D.F. Stroncek, J.L. Procter, L. Moses, C. Bolan, G.J. Pomper, C. Conry-Cantilens, H.L. Malech, H.G. Klein, S.F. Leitman

Immunohematology, Volume 17 , ISSUE 2, 37–41

Letter to Editor | 18-October-2020

Letters to the Editors Re: Gel technology for RhIG dosage

Stephen Apfalroth

Immunohematology, Volume 16 , ISSUE 4, 161–161

Case report | 09-October-2019

Two cases of the variant RHD*DAU5 allele associated with maternal alloanti-D  

Rh is a complex blood group system with diverse genotypes that may encode weak and partial D variants. Standard serologic analysis may identify clinically significant D variants as D+; nevertheless, individuals with these D variants should be managed as D– patients to prevent antibody formation to absent D epitopes. Variant identification is necessary during pregnancy to allow for timely and appropriate Rh immune globulin (RhIG) prophylaxis for hemolytic disease of the fetus and newborn

Jennifer A. Duncan, Susan Nahirniak, Rodrigo Onell, Gwen Clarke

Immunohematology, Volume 33 , ISSUE 2, 60–63

Case report | 09-November-2020

Quantitating fetomaternal hemorrhages of D+ red cells using an FITC-conjugated IgG monoclonal anti-D by flow cytometry: a case report

patient who presented with a large fetal bleed (approx. 80mL) as determined using the Kleihauer method. We compared the efficacy of the direct FC technique to the rosetting and Kleihauer tests in estimating the quantity of Rh immunoglobulin (RhIg) to be administered to the mother to suppress Rh alloimmunization. Both the Kleihauer and the direct FC gave precise estimates of 80mL for the size of bleed, whereas the rosetting test failed to be as precise. The former tests predicted that a 10,000 iu dose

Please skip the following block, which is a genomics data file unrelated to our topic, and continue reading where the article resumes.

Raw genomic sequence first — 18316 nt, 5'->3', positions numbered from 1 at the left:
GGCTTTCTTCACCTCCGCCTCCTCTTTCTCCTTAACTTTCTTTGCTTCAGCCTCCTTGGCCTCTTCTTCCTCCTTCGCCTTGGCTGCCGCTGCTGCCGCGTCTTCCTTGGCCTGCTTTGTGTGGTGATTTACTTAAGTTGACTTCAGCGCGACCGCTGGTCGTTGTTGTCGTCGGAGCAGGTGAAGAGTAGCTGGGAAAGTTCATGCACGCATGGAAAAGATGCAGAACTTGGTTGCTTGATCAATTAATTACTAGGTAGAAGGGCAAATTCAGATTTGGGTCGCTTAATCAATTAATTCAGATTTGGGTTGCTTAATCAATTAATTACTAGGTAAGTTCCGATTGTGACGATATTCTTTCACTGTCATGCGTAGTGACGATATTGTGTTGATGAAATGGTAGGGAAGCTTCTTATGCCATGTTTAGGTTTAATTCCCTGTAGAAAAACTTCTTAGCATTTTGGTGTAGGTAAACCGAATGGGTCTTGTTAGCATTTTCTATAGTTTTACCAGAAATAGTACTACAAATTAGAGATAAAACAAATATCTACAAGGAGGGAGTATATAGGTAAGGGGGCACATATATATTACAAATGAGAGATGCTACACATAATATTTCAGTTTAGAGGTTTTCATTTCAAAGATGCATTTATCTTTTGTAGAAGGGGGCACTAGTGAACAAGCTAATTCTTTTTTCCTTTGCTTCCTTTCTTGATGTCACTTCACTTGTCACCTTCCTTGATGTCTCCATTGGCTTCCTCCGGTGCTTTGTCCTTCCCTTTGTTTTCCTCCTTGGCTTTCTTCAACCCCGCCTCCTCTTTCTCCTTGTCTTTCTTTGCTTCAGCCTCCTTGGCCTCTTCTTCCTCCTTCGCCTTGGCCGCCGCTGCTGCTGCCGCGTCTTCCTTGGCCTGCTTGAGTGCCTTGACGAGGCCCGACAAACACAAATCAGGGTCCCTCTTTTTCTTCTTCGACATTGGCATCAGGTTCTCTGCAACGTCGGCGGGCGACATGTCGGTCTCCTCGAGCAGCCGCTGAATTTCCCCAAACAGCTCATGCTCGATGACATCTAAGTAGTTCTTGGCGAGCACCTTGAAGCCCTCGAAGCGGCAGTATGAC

Anatole Lubenko, John Raymond Collier, Mark Williams, Damien Hindmarch, Sally Rosemary Wilson, Julie Pluck

Immunohematology, Volume 13 , ISSUE 1, 12–14

Article | 15-April-2020

Update on HDFN: new information on long-standing controversies

Hemolytic disease of the fetus and newborn (HDFN) results from maternal IgG antibodies that cross the placenta to the fetal circulation during gestation and cause RBC destruction and complications before birth (HDF), or anemia and hyperbilirubinemia after birth (HDN), or both. In its most severe form,HDF produces hydrops fetalis,which is characterized by total body edema,hepatosplenomegaly,and heart failure and can lead to intrauterine death. Before discovery of Rh immunoglobulin (RhIG), HDFN

Anne F. Eder

Immunohematology, Volume 22 , ISSUE 4, 188–195

Case report | 26-October-2020

Case report: passively acquired anti-D in a D+ pregnant patient

Marie P. Holub, Kirk D. Kitchen, Eugene Mensinger

Immunohematology, Volume 15 , ISSUE 2, 69–70

Report | 16-March-2020

D+ platelet transfusions in D– patients: cause for concern?